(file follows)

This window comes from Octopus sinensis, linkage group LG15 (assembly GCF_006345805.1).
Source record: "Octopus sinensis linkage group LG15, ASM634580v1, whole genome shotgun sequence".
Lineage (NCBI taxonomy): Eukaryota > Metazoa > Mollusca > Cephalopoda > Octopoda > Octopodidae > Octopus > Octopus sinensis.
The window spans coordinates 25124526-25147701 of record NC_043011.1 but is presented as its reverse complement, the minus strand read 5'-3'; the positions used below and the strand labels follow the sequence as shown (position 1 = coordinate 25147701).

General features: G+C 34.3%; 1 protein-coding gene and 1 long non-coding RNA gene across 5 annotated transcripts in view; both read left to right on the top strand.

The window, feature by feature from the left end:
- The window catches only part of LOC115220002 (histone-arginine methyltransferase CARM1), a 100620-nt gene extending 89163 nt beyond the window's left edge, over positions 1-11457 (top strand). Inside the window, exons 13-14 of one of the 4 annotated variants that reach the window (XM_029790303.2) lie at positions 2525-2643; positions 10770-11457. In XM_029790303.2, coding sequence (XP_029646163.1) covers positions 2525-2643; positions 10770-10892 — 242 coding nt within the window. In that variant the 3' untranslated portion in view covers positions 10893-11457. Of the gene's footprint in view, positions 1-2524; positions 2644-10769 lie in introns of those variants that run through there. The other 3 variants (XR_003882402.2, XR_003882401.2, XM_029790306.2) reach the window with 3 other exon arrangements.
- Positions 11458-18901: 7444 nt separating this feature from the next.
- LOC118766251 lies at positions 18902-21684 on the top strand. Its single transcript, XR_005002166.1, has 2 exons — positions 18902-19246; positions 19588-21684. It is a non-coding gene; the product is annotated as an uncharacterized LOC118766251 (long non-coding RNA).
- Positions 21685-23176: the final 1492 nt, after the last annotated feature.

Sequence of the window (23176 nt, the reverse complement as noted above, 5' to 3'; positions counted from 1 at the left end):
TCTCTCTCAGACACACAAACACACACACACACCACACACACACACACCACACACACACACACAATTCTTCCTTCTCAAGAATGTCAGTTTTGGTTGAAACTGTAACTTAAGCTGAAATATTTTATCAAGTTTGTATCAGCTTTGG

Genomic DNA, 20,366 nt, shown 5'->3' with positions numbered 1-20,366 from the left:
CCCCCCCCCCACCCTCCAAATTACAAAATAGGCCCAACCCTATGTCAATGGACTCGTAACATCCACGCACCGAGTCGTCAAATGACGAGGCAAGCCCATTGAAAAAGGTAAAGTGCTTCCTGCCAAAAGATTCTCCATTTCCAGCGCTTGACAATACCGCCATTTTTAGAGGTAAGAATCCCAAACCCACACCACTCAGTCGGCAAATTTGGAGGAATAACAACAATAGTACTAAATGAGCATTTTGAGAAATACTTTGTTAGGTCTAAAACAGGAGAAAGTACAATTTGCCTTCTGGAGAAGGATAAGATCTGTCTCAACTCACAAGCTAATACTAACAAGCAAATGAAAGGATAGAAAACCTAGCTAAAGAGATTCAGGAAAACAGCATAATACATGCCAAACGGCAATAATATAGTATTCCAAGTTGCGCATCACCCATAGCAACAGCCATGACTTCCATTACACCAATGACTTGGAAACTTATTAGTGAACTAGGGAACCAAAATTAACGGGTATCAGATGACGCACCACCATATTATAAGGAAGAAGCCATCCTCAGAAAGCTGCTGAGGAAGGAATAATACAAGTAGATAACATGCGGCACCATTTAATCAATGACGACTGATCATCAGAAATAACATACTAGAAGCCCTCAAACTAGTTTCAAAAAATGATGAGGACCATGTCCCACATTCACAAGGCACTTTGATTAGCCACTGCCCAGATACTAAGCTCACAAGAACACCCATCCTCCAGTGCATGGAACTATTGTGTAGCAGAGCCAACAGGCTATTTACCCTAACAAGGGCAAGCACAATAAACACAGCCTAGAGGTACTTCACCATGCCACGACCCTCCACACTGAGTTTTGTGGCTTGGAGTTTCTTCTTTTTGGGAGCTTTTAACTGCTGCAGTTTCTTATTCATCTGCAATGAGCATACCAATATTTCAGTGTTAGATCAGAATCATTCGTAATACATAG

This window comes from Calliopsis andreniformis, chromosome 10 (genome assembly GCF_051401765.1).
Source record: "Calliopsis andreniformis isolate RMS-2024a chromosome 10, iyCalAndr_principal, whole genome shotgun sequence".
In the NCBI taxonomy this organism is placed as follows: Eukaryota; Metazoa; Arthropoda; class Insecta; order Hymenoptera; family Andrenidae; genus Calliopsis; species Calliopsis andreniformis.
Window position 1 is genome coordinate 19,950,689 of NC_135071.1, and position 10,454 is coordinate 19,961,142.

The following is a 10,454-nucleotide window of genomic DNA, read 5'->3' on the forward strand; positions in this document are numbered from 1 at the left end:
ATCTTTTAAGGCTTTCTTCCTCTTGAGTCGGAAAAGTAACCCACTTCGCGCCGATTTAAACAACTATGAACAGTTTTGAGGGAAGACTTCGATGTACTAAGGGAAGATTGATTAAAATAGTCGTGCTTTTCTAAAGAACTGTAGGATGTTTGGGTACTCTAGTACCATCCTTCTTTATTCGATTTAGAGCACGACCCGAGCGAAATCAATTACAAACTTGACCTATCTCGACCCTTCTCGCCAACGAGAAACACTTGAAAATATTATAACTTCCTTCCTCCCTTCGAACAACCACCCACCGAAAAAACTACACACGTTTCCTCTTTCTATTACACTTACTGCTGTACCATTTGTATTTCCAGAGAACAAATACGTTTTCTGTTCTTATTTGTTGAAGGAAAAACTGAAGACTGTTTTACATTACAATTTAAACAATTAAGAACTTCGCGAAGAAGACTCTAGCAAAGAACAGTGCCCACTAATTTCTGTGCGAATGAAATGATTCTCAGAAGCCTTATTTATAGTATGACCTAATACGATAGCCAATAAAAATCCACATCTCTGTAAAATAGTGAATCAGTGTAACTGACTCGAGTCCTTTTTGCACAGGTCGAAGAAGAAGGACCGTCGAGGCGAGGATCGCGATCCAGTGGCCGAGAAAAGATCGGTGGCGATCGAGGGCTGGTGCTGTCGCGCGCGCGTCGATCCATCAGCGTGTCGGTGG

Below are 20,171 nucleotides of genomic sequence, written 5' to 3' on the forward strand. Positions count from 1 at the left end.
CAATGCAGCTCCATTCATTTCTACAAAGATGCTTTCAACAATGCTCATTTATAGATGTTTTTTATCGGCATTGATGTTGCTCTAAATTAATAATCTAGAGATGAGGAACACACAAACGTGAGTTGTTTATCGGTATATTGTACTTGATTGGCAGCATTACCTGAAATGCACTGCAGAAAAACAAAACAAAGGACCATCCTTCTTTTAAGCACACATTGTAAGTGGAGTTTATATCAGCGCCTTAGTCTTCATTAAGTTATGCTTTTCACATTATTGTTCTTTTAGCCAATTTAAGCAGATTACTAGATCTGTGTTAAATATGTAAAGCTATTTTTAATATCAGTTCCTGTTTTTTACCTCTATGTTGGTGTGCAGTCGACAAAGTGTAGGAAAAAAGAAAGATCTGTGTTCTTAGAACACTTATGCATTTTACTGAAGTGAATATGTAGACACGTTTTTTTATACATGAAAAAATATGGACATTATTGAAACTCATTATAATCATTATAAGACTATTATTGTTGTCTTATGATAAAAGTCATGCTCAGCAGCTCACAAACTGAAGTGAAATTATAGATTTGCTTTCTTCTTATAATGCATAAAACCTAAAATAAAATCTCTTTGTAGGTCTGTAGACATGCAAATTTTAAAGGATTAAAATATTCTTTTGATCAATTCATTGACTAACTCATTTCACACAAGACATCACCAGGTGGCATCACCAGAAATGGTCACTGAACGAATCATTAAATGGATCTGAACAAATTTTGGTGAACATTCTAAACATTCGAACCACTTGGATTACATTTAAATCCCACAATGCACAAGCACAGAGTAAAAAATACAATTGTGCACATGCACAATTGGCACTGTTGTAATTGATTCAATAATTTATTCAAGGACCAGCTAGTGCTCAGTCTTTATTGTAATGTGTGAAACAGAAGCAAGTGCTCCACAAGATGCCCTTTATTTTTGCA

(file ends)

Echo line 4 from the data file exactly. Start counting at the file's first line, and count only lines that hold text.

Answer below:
The window spans coordinates 25124526-25147701 of record NC_043011.1 but is presented as its reverse complement, the minus strand read 5'-3'; the positions used below and the strand labels follow the sequence as shown (position 1 = coordinate 25147701).